July 2011 Review Comments

Portfolio Valuation & Comment

Transaction and cash account summaries for the financial year are available upon request or via the website.  For those where we act as the mail-house and/or provide tax record keeping we are well advanced on completion of summaries.  For those accounts with unit trust investments, we are unable to complete summaries until income statements are received (usually by late August).
 
The following table sets out returns from the various asset classes for the financial year:
 
Asset Class   Year Return - 30 June 2011  Index Applied 
Australian Shares  11.90%  S&P/ASX Accumulation Index 
Listed Property  5.87%S&P/ASX A-Reit Accumulation  
International Shares  3.50% MSCI World Accum ($A) 
Fixed Interest 5.55% UBS Composite Bond Index 
RBA Cash Rate (30 June 2011)  4.75%   Reserve Bank O’night Cash 
 
The above returns include the value of income (we have referred to accumulation indices) and the share market return in particular may surprise.  This is since the capital gain component was achieved early in the financial year.  Returns for Australian shares were slightly negative for the second half and listed property and international share returns were negative over the last quarter.
 
The real question is where are returns headed?  We remain in a quandary, with Australian shares and listed property paying higher income returns than fixed interest and trading at lower than ‘normal’ valuations relative to earnings – suggesting it is worthwhile buying growth assets.
 
Despite this, we are maintaining a more conservative stance as many of the changes overseas appear to be structural in nature, rather than a negative phase of the economic cycle.
 
Internationally, there is concern that employment growth in the US has stalled, with unemployment still high at 9.3% despite ultra low interest rates and a massive budget deficit.  Europe lurches along and opinion is divided on whether the required growth needed to save key parts of the European Union from an unsustainable debt spiral will occur.
 
China is fighting inflation, but with the working age population having peaked is it reasonable to assume that capital expenditure will continue to represent more than 50% of the economy!  Whilst India is growing, it is a far less capital intensive economy and can get by to a greater degree without Australia’s resources.
 

 Our Position

On balance, we believe that the Australian sharemarket will continue to trade within the two year All Ordinaries Index trading range of 4200 to 5050 (presently 4600) – as illustrated in the chart below.  With earnings growth likely to be subdued, we do not see a catalyst that will re-rate shares materially higher.
 
Australian Share Market
 

Australian Shares

We prefer defensive assets, such as Woolworths and Telstra Limited.  Cyclical stocks that have suffered from the high $A are also of interest – on the basis that our currency will weaken in the medium term – relieving some of the pressure on stocks such as Toll Holdings and QBE Insurance.
 
Select retail stocks appear to have been oversold.  Pacific Brands Group has expanded profit margins, is carrying almost no debt and is paying a very healthy dividend yield (7% to 8% fully franked).  David Jones has grown earnings (albeit slowly) in recent years, has gearing of only 11%, pays a dividend yield of close to 8% fully franked and generates a return on equity above 30%.  Whilst there are structural changes occurring with the internet and retail spending, this ‘story’ has exaggerated cyclical retail spending weakness.  We would not be surprised to see retail stocks rising if/when the Reserve Bank cuts interest rates.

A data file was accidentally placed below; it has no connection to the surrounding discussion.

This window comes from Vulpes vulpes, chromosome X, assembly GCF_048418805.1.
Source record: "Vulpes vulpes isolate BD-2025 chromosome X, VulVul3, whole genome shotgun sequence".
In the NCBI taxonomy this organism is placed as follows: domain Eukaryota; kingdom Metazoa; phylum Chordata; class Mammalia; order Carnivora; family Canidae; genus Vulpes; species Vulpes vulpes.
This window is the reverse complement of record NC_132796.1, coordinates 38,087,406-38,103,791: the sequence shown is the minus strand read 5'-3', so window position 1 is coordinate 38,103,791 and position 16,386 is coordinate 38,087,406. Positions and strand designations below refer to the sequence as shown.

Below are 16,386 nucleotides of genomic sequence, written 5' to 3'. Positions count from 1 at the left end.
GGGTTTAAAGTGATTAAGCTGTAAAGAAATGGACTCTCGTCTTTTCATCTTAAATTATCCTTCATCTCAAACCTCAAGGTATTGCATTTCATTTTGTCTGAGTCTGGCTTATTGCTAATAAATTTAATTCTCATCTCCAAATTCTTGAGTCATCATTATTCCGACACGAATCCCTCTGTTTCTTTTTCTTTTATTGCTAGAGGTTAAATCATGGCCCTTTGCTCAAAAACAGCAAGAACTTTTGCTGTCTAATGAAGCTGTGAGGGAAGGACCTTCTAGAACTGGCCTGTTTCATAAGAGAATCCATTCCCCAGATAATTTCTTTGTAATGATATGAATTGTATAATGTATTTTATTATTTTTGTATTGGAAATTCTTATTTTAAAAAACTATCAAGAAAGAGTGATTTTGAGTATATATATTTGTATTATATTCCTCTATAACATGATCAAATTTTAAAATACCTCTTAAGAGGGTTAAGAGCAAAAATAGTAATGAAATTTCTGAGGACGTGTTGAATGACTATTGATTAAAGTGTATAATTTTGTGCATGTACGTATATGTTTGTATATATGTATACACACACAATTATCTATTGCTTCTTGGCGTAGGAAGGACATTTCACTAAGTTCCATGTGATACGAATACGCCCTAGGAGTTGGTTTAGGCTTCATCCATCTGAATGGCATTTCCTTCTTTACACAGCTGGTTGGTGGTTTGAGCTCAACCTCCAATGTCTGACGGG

We are hoping to see the weak market present opportunities, with stocks such as Computershare (share registry) and ARB Corp (4WD accessories) now much closer to buy levels.
 

Listed Property

We remain generally comfortable with listed property – with modest discounts to asset backing, higher than term deposit income and moderate to low debt levels.  We prefer industrial exposure such as Bunnings Warehouse Property over retail (shopping centre) property as the latter trade at a premium that appears unjustified.
 

International Shares

Allocations to this asset class remain generally low – the high $A presents an opportunity to add exposure and valuations are below average relative to earnings, with debt levels also generally lower than normal.  The main negatives are that (1) international interest rates must rise at some point and this will restrain share price growth, and (2) many of the large developed economies are carrying too much debt (public and private) and this will restrict economic growth.
 

Fixed Interest

Term deposit rates have settled at lower levels.  The banks are not under pressure to raise funds as credit growth is subdued.  It appears that the level at which the government guarantee applies will be cut in October from $1 million presently to somewhere between $100,000 and $250,000.  Returns compared to inflation are reasonable and we continue to advocate a rolling maturity approach.
 
We remain positive on holding some bond exposure in portfolios.  We expect bond returns to roughly match term deposit returns over time, with the added benefit of outperformance if local interest rates fall (which we expect would be accompanied by economic weakness).
 
As always, please contact me if you have any investment or planning queries.
 
Best wishes,


A.W. (Tony) Gray BCom, LLB, Dip FP, GDipAppFin, CFP, FFin
Principal, TG Financial

Please treat the above comments as General Advice, with no action to occur until we have considered with reference to your financial position, needs and goals.

 

Portfolio Management


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